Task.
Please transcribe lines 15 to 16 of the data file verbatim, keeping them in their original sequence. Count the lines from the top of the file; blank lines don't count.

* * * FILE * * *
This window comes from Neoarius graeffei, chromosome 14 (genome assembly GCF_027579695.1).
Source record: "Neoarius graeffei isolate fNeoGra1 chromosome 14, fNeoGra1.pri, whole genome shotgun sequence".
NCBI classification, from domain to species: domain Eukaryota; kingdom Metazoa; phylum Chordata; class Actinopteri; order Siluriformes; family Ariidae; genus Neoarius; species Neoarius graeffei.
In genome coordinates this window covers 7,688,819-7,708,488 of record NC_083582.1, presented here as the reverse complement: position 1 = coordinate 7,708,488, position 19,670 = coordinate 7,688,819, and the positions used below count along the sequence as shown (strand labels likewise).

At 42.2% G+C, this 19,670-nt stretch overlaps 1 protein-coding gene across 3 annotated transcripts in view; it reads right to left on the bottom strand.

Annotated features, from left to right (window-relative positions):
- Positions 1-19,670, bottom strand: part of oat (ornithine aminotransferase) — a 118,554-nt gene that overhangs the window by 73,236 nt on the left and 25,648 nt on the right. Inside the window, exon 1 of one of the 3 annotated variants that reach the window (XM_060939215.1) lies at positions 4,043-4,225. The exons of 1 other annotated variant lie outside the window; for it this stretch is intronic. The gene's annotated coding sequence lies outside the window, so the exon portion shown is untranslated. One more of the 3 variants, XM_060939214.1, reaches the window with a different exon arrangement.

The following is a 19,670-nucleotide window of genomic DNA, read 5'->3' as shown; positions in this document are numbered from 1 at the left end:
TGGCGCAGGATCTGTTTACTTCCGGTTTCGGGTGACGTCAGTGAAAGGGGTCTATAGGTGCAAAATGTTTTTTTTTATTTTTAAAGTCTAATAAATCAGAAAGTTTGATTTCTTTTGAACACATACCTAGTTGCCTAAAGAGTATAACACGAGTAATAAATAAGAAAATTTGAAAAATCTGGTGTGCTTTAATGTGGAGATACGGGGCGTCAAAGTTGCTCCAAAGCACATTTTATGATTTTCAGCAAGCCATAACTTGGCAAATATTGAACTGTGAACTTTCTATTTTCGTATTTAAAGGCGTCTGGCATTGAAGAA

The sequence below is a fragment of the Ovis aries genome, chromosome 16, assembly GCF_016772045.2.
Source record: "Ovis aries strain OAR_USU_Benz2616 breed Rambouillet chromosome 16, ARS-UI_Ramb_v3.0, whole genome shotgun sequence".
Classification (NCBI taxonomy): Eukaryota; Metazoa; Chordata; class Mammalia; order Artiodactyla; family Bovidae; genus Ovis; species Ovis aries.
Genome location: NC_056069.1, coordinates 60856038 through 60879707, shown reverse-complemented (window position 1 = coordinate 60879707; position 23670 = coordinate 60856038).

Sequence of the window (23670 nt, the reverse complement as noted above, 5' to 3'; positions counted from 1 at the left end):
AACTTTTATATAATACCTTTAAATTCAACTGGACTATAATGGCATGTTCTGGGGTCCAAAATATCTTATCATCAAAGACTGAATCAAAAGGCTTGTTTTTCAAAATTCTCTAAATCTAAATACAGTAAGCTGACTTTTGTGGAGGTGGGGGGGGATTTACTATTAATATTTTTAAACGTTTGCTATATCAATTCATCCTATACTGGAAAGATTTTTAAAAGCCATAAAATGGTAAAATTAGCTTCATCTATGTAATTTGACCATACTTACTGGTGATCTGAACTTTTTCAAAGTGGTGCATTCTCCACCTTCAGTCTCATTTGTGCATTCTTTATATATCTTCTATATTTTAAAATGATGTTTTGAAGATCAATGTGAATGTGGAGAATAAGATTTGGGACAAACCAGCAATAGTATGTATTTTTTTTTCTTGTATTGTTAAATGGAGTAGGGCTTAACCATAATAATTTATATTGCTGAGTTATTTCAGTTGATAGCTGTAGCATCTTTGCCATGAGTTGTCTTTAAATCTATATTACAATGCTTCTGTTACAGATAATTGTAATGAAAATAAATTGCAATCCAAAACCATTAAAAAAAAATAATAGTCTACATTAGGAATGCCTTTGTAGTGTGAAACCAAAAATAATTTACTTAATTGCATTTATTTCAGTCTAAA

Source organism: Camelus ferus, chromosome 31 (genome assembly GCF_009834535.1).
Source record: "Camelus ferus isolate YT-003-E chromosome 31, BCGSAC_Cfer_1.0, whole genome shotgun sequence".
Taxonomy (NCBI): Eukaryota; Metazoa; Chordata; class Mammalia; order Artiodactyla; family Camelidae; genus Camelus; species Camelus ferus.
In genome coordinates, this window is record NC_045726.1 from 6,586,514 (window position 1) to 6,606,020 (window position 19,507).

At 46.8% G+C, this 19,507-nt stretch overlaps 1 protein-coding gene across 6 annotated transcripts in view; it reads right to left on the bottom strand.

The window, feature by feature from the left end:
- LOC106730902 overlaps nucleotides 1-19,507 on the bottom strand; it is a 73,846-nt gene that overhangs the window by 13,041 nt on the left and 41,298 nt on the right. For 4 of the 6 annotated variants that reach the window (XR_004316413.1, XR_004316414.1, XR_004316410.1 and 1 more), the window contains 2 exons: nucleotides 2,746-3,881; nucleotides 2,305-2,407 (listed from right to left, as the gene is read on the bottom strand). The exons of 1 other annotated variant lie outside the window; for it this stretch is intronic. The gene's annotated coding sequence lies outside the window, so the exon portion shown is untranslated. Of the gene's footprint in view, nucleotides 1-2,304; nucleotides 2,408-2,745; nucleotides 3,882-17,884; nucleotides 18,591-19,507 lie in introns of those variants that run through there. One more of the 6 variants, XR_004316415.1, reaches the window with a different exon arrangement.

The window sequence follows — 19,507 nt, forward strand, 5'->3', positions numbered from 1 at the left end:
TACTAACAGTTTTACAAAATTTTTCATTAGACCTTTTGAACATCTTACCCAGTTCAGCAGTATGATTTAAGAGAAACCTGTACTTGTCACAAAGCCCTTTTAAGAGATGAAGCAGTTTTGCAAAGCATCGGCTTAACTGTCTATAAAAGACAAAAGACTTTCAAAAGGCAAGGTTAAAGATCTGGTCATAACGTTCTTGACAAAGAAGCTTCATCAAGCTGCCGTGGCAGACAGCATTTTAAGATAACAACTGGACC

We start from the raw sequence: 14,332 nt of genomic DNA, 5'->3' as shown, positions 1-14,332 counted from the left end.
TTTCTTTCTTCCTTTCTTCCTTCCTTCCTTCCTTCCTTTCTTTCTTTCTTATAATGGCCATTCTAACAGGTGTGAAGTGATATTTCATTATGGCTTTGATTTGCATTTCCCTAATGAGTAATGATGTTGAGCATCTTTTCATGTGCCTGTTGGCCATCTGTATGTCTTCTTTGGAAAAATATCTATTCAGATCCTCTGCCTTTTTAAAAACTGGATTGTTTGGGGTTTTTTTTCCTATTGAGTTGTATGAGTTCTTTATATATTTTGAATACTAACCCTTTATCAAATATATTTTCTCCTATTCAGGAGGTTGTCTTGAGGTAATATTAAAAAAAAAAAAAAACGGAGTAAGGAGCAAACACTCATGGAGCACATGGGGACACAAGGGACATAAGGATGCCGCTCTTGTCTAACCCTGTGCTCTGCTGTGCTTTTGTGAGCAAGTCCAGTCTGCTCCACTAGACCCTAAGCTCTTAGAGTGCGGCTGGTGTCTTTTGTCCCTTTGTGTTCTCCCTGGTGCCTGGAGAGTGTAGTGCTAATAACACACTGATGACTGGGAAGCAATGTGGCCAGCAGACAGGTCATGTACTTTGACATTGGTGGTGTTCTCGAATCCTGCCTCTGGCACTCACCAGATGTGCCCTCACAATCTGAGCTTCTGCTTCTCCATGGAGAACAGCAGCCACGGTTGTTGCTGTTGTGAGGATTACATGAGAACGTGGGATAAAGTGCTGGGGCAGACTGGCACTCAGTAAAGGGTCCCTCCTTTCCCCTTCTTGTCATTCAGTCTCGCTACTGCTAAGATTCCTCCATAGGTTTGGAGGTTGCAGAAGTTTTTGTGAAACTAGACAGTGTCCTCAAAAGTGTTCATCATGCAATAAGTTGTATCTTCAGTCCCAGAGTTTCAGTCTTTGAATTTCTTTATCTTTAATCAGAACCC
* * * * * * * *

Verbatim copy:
AACTTTTATATAATACCTTTAAATTCAACTGGACTATAATGGCATGTTCTGGGGTCCAAAATATCTTATCATCAAAGACTGAATCAAAAGGCTTGTTTTTCAAAATTCTCTAAATCTAAATACAGTAAGCTGACTTTTGTGGAGGTGGGGGGGGATTTACTATTAATATTTTTAAACGTTTGCTATATCAATTCATCCTATACTGGAAAGATTTTTAAAAGCCATAAAATGGTAAAATTAGCTTCATCTATGTAATTTGACCATACTTACTGGTGATCTGAACTTTTTCAAAGTGGTGCATTCTCCACCTTCAGTCTCATTTGTGCATTCTTTATATATCTTCTATATTTTAAAATGATGTTTTGAAGATCAATGTGAATGTGGAGAATAAGATTTGGGACAAACCAGCAATAGTATGTATTTTTTTTTCTTGTATTGTTAAATGGAGTAGGGCTTAACCATAATAATTTATATTGCTGAGTTATTTCAGTTGATAGCTGTAGCATCTTTGCCATGAGTTGTCTTTAAATCTATATTACAATGCTTCTGTTACAGATAATTGTAATGAAAATAAATTGCAATCCAAAACCATTAAAAAAAAATAATAGTCTACATTAGGAATGCCTTTGTAGTGTGAAACCAAAAATAATTTACTTAATTGCATTTATTTCAGTCTAAA

Source organism: Camelus ferus, chromosome 31 (genome assembly GCF_009834535.1).